ZenStorming

Where Science Meets Muse

EPA (and all of us) Need to Walk the Talk on Earth Day, with an Emphasis on “Walk”

Posted by Plish on April 22, 2014

Earth Day is a perfect day for people and organizations to ‘walk the talk’ about being ecologically friendly with their products and services.  It’s an opportunity to be innovative, to be creative with ways of making an impact on the world, to show that it’s not just talk.

I was extremely surprised then, when I saw that the EPA administrator, Gina McCarthy, is jetting on  a week long, Earth Day themed tour.  Seriously.  Jetting?  When the EPA “ask(s) Americans to act on climate change through simple actions to reduce carbon pollution in their daily lives,” shouldn’t the EPA lead the charge by doing things to reduce pollution?

With a little technology and marketing savvy, much more could be accomplished with much less environmental impact.

What would you think of these ideas?

  • A week long walking/bicycling caravan, with blogging of the entire trip.  Participants would be on “Good Morning America”, and other such shows.
  • A week of Skyping various news, daytime  and cooking shows. (Cooking? Heck yeah!! How much food is wasted, and waste created, in kitchens?)   Punctuate the week by having an open brainstorming discussion with Ms. McCarthy to allow the public to share ideas for ways to be more green.
  • Spend each day giving an interview from a mode of public transportation that’s more environmentally friendly.

 St. Francis of Assisi is the Catholic Church’s Patron Saint of the environment (I’ve created a non-denominational pledge to protect the environment, based upon the one in the hyperlink, below) .  There is a saying that is attributed to him that says: “Preach the Gospel at all times, when necessary use words.”  In other words, a lived message is more powerful, and preferred, to a spoken one.  Not that words aren’t necessary, but they are the secondary means of getting a message across.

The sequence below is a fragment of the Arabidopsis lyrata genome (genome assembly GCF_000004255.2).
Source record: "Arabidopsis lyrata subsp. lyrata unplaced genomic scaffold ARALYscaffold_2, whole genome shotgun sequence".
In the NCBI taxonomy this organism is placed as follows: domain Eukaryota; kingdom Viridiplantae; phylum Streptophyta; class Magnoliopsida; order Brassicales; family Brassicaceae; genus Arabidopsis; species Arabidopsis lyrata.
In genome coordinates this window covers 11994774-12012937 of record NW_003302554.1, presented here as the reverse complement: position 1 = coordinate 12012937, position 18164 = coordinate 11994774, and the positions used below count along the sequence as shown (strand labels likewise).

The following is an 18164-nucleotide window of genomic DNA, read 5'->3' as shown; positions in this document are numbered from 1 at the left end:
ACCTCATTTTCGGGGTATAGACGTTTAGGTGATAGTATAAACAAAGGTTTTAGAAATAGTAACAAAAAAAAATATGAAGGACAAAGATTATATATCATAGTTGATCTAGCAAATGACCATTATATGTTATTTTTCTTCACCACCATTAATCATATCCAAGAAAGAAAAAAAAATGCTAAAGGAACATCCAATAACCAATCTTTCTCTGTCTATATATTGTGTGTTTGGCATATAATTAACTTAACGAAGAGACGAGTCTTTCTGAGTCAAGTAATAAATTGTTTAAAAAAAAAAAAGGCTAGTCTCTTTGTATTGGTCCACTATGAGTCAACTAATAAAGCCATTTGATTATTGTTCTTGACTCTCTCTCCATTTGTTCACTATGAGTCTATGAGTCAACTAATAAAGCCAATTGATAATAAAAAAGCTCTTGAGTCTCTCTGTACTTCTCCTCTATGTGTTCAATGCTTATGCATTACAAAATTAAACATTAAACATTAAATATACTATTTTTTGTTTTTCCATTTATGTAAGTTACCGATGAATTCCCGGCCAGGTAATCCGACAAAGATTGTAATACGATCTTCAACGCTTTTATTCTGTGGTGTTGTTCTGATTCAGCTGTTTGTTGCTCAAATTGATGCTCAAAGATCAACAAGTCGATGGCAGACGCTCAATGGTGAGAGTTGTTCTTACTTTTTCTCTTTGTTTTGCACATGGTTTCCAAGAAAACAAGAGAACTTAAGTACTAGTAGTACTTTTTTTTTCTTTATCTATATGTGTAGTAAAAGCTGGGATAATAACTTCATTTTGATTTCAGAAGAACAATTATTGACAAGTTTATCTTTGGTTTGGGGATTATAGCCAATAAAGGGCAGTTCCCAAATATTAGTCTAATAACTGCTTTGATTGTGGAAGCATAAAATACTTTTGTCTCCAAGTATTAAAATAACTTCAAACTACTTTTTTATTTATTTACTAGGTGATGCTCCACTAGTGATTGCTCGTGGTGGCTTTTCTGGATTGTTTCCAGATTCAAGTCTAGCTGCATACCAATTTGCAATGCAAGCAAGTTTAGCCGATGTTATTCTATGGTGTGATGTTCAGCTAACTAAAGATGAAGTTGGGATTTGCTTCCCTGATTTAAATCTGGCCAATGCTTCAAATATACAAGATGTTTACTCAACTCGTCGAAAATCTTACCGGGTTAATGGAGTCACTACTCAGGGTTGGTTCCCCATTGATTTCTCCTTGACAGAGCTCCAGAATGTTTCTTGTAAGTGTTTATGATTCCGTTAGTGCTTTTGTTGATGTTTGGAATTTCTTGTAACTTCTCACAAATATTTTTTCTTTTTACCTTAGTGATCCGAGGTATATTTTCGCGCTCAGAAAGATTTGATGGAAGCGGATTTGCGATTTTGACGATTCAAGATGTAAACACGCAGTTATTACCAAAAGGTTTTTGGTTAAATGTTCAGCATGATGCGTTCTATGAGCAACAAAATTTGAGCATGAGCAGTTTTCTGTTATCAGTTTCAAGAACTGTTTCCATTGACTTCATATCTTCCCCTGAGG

Since environmental change begins within the hearts of people who change their behaviors, encouraging others to take “simple actions to reduce pollution,” while not living that message, is at best a lost opportunity, and at worst, a damaging activity – hurting the message and the environment.

What do you think of the EPA doing this?  What would you suggest would be more powerful from a messaging standpoint?

THE PLEDGE FOR THE ENVIRONMENT

I / We Pledge to:

MEDITATE and reflect on the duty to care for the environment and how our decisions can also impact the poor, vulnerable, and voiceless in the world.

LEARN about and educate others on the causes and moral dimensions of damaging the environment.

ASSESS how we-as individuals and in our families, and other affiliations-contribute to environmental damage through our consumption, waste, etc.

ACT to modify our choices and behaviors to reduce the ways we contribute to environmental damage.

BE AN ADVOCATE for environmentally protective principles and priorities in environmental discussions and decisions, especially as they can impact people who do not have a voice in these discussions.

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